SXSW Film Festival Movie Review: GORAN

Welcome witches and warlocks,
 
Today I will be reviewing the dark comedy GORAN by director Nevio Marasovic.  To best describe the story I will use my own plot summary:
 
"A simple taxi driver named Goran begins to see his life spin violently out of control soon after he discovers that his wife is probably having an affair."
 
When I finished watching this feature I had one particular image in my mind: dominoes.
 
Allow me to explain.
 
Decades ago Alan Moore wrote the incredible graphic novel V FOR VENDETTA which he divided into three distinct chapters.  On the title page of the first chapter there was a hand setting up a singular domino.  The second chapter showed the hand setting up even more dominoes around the first while the third showcased the fingers tipping the dominoes over into one another.  It was a fantastic way to demonstrate the setup, the expanding of the characters, and the eventual toppling of the plot.
 
This film follows a similar structure as it slowly builds its way to the bloodstained finale.  Before we even hit the home stretch there was a moment that surprised me and made me think I knew how the story planned on proceeding.  I am happy to report that I was entirely wrong as what they did was so much better than I could have imagined.
 
What made a lot of this piece so effective is that it drops us into the story completely unaware of how everyone is related to one another or each person's background.  Heck, one character was blind and it took me a while to figure that out for myself.  This approach means we have to really pay attention to the names and interactions to figure out the world these people inhabit.  While we are busy learning who is who, they are subtly seeding information for us that will play into the ending.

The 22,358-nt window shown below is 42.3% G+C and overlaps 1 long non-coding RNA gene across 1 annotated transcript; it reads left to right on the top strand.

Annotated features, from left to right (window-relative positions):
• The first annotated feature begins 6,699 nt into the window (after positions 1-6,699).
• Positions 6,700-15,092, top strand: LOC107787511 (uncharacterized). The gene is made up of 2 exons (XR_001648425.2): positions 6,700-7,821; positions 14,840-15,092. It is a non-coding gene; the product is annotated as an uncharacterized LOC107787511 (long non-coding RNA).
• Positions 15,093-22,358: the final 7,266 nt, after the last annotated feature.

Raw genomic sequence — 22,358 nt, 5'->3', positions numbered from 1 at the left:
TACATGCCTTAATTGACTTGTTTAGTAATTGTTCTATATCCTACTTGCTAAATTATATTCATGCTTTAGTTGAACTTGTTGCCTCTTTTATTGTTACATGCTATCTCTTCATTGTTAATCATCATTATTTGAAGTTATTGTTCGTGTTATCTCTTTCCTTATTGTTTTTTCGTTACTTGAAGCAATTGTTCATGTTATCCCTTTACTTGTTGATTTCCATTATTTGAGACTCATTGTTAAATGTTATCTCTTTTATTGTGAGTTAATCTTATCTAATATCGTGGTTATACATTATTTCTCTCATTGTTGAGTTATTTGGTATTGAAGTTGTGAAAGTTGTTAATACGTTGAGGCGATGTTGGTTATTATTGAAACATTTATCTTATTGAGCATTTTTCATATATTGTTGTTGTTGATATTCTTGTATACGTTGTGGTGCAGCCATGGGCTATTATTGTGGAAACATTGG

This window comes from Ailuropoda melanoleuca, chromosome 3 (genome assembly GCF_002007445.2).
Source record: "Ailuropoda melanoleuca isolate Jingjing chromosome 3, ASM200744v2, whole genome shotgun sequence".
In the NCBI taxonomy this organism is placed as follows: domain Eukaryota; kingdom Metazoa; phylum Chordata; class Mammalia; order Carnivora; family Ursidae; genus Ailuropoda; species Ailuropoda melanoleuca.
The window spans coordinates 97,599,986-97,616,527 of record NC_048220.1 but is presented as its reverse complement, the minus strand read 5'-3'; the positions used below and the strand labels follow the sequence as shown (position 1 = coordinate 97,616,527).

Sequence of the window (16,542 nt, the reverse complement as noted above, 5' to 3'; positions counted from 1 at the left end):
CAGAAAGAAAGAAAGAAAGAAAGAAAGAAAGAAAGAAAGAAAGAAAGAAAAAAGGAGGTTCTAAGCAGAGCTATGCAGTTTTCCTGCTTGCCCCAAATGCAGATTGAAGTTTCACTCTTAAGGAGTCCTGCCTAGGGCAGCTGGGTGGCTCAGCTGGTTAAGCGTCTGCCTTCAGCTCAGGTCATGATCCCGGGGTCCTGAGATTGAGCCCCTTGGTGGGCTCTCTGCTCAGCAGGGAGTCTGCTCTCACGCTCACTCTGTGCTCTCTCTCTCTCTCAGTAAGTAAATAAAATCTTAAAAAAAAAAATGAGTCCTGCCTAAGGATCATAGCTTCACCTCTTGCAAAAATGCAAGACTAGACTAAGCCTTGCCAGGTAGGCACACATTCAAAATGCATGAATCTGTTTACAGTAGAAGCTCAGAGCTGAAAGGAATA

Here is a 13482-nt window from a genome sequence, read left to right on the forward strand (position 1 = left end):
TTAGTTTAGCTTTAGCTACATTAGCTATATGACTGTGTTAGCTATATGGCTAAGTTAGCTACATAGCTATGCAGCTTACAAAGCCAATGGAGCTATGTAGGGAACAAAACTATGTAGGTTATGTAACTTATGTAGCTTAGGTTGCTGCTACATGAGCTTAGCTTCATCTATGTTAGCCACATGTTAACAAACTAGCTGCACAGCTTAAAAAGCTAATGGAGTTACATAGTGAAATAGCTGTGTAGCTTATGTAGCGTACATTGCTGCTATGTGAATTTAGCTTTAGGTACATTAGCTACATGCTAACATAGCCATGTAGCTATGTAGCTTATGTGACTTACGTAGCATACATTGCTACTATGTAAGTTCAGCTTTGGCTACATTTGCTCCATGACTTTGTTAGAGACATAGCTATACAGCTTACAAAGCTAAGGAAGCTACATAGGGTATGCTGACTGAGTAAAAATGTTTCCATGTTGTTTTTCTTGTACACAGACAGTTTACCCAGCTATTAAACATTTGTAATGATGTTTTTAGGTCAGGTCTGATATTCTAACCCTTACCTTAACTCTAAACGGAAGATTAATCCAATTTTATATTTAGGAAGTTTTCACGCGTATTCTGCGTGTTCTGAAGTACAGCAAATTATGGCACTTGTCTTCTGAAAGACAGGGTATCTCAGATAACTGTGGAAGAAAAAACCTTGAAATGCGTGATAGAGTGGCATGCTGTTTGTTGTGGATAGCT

Speaking of the finale, the last few long shots make a great impression as they add a humorous elegance to the world ripped asunder events.  There were quite a few moments during this picture where the cinematography gave the feeling that we were strolling through the rooms these people occupied and were peeking into their private lives.  The camera work felt very much in step with the thrust of this feature, as a lot of emphasis was put upon the secret lives of those in a tiny village.
 
The actors do a fantastic job of breathing life into their small town roles.  Franjo Dijak does an especially good job of portraying the quietly struggling Goran who seems ready to fall apart at any moment. Watching him slowly turn from pent up frustration to acceptance of his situation is practically a master class in how using restraint adds reality to a performance.

All in all, the pacing might be slower than most modern features, but the ending proves how meticulous plotting can have an excellent payoff.  The gorgeous long takes, lifelike performances, and surprises along the way make this well worth a look.  People who like the snow covered suspense of FARGO (1996) or A SIMPLE PLAN (1998) should watch this right away.

Nighty nightmares,
The Creeping Craig